Of course the unfortunate side effect of shallow characters is that the only way to keep things interesting is based more on the plot. The writers have to keep throwing in twists and turns, because you can’t really spend time developing the characters. In fact Gene and Melfina are the only ones that change in the story. By the end Gene is basically the same guy, but now he’s more experienced and little less rash. Melfina knows why she was made and has come to grips with being synthetic (not really a robot per se, but “not of woman born” either).
This leads to some hiccups along the way. There are a few episodes in the middle of the show that just don’t work. Most of these have nothing to do with the search for the treasure, or dodging the pirates. To keep the ship going, Gene needs money, so he ends up taking on some jobs along the way. These are usually the types of jobs that no one else will do, like hunting a sewer monster. Or maybe it’s a contest where the prize is a bunch of cash, like the intergalactic race episode.
These feel added on or slow because there is no danger. We know that Gene and the crew won’t get killed by some sewer monster before the end of the story. If someone does get killed it will be during the quest and by one of the major villains. That’s just the way it is in adventure stories. So these detours don’t work too well. There are a few exceptions. The space race is a solid episode, which keeps things fast and fun. Again you know that Gene can’t get killed on the way, but it doesn’t mean he’ll win either. The other one is played for laughs where Gene enters a woman’s wrestling match to win easy money. Of course it goes horribly wrong.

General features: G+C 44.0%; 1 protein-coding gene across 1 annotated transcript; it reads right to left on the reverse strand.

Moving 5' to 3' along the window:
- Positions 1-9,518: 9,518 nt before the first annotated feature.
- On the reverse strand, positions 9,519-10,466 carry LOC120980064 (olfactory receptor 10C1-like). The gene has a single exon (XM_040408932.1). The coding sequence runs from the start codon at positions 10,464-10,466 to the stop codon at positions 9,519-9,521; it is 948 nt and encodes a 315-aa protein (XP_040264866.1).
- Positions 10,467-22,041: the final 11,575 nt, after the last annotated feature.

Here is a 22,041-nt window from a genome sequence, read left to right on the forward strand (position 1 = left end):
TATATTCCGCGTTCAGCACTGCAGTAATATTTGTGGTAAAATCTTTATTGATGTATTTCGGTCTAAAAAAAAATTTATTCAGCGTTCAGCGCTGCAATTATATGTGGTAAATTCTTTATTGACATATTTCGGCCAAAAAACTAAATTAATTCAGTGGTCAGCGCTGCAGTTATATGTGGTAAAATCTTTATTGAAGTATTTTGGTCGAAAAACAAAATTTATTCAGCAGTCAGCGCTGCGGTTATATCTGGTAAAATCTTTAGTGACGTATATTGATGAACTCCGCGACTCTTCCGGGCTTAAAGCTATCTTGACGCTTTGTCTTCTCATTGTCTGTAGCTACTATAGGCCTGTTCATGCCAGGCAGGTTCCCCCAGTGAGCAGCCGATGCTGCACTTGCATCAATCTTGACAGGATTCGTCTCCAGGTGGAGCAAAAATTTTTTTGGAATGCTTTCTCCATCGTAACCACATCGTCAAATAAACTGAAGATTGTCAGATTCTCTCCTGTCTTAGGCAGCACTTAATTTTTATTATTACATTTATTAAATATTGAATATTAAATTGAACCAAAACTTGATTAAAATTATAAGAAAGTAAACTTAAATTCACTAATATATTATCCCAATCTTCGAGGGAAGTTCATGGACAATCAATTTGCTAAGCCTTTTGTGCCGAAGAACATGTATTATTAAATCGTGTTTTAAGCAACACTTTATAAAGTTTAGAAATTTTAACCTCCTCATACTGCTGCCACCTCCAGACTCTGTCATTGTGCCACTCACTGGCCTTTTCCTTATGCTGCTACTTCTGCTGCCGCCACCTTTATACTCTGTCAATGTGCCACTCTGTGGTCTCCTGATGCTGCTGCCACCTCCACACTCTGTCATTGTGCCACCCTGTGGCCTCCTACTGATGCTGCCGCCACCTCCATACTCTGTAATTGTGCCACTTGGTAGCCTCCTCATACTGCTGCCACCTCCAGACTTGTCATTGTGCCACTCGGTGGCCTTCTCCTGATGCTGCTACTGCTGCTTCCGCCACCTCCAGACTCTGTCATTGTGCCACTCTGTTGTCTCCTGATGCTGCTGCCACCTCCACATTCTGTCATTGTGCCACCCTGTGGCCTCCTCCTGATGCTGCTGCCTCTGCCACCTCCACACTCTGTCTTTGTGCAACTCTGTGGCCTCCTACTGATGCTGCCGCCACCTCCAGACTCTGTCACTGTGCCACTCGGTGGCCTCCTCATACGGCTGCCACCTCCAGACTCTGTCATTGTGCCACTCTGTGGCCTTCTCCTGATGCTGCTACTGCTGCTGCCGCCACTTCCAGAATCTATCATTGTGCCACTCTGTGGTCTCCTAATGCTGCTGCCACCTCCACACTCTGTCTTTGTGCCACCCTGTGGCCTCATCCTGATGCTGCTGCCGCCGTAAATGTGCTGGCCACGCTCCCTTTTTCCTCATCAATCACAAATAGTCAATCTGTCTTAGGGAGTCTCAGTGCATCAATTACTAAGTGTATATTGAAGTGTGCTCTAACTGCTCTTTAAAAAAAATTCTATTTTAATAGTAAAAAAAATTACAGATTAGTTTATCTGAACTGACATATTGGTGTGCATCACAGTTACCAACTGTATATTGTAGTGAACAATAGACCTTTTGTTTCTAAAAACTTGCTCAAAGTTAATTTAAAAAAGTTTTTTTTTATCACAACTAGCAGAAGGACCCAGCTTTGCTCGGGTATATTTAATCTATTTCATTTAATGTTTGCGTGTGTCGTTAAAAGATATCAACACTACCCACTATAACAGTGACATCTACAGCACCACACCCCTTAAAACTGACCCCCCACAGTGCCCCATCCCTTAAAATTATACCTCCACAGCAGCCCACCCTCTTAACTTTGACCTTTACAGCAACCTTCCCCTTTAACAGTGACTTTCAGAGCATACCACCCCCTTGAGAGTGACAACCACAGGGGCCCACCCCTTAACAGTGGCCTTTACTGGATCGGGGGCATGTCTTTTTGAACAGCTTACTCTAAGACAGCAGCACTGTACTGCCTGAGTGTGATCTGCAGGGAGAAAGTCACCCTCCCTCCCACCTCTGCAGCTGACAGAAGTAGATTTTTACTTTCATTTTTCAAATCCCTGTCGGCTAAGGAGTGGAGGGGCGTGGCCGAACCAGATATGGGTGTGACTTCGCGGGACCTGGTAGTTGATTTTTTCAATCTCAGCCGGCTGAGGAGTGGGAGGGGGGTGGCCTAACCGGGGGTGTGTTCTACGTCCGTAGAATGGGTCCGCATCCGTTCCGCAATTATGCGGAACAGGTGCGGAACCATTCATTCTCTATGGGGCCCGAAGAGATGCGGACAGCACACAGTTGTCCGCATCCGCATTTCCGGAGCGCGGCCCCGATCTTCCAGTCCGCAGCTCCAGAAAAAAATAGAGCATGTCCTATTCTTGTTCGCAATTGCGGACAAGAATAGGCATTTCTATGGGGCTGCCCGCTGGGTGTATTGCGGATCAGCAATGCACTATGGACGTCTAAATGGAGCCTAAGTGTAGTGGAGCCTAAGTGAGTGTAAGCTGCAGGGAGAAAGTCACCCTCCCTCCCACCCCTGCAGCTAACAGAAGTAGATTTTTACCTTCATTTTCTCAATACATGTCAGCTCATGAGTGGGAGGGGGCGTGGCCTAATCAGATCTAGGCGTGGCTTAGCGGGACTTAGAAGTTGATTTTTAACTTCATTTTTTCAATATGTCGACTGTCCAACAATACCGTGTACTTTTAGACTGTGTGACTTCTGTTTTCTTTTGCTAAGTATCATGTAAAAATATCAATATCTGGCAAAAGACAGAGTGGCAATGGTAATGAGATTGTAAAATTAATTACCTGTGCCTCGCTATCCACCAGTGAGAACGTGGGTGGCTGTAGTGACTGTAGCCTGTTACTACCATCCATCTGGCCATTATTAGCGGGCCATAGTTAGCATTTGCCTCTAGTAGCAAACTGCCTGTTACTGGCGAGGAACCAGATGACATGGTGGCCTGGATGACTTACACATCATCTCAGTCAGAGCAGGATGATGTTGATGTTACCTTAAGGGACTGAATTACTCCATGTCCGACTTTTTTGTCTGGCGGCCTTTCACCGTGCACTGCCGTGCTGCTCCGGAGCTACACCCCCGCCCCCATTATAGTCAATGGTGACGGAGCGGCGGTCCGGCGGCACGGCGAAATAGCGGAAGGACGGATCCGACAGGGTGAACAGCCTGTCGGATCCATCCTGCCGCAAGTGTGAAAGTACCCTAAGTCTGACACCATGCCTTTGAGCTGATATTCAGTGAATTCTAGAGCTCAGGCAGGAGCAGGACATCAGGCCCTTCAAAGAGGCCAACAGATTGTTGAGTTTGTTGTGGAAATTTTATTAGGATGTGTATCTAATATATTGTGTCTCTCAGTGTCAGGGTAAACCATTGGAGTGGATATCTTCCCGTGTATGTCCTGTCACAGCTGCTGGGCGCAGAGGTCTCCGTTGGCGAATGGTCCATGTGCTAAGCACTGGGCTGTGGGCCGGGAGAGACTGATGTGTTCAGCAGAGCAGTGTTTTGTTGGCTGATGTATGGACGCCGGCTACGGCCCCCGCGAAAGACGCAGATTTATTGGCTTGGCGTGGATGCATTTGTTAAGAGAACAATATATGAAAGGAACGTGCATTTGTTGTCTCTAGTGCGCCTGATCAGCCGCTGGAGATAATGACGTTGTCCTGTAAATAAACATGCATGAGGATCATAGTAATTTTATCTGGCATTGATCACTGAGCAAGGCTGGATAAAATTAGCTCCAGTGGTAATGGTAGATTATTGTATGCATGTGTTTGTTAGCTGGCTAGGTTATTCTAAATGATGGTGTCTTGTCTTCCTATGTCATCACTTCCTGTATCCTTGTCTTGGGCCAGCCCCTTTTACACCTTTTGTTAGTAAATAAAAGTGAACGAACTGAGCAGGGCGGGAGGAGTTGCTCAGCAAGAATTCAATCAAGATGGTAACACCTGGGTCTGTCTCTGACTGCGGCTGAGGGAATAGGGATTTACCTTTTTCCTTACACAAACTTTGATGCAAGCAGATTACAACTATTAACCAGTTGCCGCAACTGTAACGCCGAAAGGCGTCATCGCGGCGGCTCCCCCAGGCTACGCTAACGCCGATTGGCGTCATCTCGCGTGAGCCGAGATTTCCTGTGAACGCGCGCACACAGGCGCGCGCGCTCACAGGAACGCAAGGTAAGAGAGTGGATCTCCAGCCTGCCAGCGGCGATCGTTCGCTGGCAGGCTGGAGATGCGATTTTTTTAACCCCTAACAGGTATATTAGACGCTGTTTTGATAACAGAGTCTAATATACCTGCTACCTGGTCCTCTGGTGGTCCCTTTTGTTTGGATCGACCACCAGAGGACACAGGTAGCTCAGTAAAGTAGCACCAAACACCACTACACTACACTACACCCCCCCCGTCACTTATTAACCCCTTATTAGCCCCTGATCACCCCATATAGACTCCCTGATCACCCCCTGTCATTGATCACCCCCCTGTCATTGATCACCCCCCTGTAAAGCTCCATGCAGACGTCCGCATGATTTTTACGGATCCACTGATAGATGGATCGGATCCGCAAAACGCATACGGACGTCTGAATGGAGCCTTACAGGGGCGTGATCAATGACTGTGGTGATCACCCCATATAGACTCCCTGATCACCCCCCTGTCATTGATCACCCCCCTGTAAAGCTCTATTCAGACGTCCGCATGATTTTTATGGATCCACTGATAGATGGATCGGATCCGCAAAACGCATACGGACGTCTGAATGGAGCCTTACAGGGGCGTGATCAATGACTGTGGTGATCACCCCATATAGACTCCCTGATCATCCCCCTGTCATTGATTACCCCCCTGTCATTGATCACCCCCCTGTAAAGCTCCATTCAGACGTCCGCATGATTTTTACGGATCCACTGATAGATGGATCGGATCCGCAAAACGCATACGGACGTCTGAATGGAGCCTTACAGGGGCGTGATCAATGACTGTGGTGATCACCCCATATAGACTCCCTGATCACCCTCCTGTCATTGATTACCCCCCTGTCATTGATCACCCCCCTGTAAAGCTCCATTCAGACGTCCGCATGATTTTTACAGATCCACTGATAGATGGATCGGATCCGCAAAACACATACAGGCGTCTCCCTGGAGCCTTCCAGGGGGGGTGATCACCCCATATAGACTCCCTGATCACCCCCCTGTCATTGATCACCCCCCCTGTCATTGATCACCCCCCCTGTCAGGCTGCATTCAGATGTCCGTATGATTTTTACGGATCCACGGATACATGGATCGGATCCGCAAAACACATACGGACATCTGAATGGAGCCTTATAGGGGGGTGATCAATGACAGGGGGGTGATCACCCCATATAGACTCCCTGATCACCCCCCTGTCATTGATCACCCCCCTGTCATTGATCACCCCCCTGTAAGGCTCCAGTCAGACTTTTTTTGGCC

The other issue is build up. As the story goes along for 28 episodes: each clue is picked up, pirates are encountered and defeated, some characters are injured, captured or worse, and it all comes down to the final treasure. The longer this goes on, the more people talk up the treasure and the more people that end up after it (and doing vicious things to get it), you start to have expectations of what the Leyline is. This build up can end up killing your ending, because if the treasure doesn’t measure up with what you’ve been selling, well the audience is going to feel let down. This is the case with the Galactic Leyline. When you get to the end you just look at the screen and say, “That’s it?” It was a bit better with the second viewing, because I found myself just enjoying the ride. However I ended up disappointed with the ending.
“Outlaw Star” is a good example of how to do an adventure story right. The use of stock characters gets the plot moving right off the bat. All the good episodes threw in a curve or obstacle that kept you guessing if the heroes would make it to the end. The show never took itself deadly serious, and injected plenty of humor and fun. It’s not my favorite of the three shows I’m going to look at, but it was the most fun.
Have you seen “Outlaw Star”? What did you think of it? What is your favorite adventure story? Did it use stock characters, or did it manage to use well rounded characters? Is momentum key in making a good adventure story?